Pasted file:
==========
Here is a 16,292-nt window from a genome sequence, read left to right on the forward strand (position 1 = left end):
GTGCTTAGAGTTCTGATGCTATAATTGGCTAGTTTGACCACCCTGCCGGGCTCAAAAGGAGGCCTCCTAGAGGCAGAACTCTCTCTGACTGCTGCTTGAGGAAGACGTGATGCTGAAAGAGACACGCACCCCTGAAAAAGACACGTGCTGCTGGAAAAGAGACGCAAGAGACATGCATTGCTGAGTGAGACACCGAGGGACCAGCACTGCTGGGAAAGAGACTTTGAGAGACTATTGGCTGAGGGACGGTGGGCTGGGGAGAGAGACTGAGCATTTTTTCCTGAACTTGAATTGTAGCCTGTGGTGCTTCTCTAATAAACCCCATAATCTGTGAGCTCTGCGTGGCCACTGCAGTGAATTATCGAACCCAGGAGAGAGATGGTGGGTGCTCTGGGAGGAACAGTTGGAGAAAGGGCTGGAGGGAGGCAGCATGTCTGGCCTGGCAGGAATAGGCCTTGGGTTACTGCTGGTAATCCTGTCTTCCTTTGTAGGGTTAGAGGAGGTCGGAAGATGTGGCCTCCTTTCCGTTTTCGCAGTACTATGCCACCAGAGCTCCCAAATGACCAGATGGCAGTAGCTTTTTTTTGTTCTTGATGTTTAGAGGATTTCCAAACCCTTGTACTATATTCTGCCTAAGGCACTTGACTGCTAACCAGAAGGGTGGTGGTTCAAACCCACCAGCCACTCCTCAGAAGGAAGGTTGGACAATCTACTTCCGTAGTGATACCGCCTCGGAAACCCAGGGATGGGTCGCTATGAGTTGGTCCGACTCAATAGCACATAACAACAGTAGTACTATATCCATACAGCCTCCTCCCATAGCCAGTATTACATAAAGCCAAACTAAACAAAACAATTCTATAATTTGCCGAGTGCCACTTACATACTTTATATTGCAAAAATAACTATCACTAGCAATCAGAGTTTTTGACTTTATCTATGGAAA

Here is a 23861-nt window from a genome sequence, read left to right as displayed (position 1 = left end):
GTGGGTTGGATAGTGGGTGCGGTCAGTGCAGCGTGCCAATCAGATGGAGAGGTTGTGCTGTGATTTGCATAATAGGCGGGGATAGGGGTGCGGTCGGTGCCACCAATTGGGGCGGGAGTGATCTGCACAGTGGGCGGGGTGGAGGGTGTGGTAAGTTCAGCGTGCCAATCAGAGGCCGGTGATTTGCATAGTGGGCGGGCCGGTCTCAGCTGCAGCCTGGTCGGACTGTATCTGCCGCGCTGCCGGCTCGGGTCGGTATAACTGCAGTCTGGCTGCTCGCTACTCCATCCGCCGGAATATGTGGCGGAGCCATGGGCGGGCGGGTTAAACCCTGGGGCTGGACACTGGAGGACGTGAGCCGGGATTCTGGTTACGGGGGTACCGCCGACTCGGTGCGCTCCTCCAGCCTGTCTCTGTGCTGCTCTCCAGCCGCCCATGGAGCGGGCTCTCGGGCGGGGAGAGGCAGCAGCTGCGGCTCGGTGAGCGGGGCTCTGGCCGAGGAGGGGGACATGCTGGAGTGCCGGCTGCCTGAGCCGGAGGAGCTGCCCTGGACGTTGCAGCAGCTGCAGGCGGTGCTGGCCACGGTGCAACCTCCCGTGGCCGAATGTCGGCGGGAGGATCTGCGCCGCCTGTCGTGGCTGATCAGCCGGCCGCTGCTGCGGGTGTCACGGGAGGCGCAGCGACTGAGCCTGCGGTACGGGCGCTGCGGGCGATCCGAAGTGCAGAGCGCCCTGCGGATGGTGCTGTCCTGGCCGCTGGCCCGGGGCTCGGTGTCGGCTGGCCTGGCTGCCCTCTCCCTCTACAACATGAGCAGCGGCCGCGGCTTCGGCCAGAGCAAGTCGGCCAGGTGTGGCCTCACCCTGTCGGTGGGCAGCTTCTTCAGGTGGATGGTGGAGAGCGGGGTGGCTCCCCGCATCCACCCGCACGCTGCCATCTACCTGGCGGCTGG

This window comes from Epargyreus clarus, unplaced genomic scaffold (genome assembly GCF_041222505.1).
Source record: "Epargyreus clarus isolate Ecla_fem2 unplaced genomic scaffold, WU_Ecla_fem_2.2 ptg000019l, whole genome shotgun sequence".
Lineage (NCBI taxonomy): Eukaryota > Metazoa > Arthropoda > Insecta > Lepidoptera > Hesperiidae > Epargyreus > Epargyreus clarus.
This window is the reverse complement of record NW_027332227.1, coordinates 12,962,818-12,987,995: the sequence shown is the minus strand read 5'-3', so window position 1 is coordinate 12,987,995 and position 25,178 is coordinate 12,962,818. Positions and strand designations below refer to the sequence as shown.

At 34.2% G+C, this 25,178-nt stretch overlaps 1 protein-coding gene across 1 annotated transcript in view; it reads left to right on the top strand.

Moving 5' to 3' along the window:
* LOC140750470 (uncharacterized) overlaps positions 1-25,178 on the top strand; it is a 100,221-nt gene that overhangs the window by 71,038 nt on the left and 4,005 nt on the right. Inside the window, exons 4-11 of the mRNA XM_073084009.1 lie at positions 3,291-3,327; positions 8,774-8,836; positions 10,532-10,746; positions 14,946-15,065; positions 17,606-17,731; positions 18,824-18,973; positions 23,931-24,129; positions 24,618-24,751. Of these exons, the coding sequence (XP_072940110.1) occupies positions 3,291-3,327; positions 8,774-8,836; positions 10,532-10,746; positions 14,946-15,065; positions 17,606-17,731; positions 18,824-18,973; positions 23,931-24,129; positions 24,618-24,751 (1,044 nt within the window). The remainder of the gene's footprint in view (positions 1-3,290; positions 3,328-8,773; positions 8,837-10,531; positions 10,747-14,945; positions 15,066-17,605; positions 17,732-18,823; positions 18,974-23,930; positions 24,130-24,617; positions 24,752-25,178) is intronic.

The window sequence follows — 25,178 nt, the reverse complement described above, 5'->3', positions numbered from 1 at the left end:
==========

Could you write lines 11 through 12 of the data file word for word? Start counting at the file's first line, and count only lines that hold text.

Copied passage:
* LOC140750470 (uncharacterized) overlaps positions 1-25,178 on the top strand; it is a 100,221-nt gene that overhangs the window by 71,038 nt on the left and 4,005 nt on the right. Inside the window, exons 4-11 of the mRNA XM_073084009.1 lie at positions 3,291-3,327; positions 8,774-8,836; positions 10,532-10,746; positions 14,946-15,065; positions 17,606-17,731; positions 18,824-18,973; positions 23,931-24,129; positions 24,618-24,751. Of these exons, the coding sequence (XP_072940110.1) occupies positions 3,291-3,327; positions 8,774-8,836; positions 10,532-10,746; positions 14,946-15,065; positions 17,606-17,731; positions 18,824-18,973; positions 23,931-24,129; positions 24,618-24,751 (1,044 nt within the window). The remainder of the gene's footprint in view (positions 1-3,290; positions 3,328-8,773; positions 8,837-10,531; positions 10,747-14,945; positions 15,066-17,605; positions 17,732-18,823; positions 18,974-23,930; positions 24,130-24,617; positions 24,752-25,178) is intronic.

The window sequence follows — 25,178 nt, the reverse complement described above, 5'->3', positions numbered from 1 at the left end: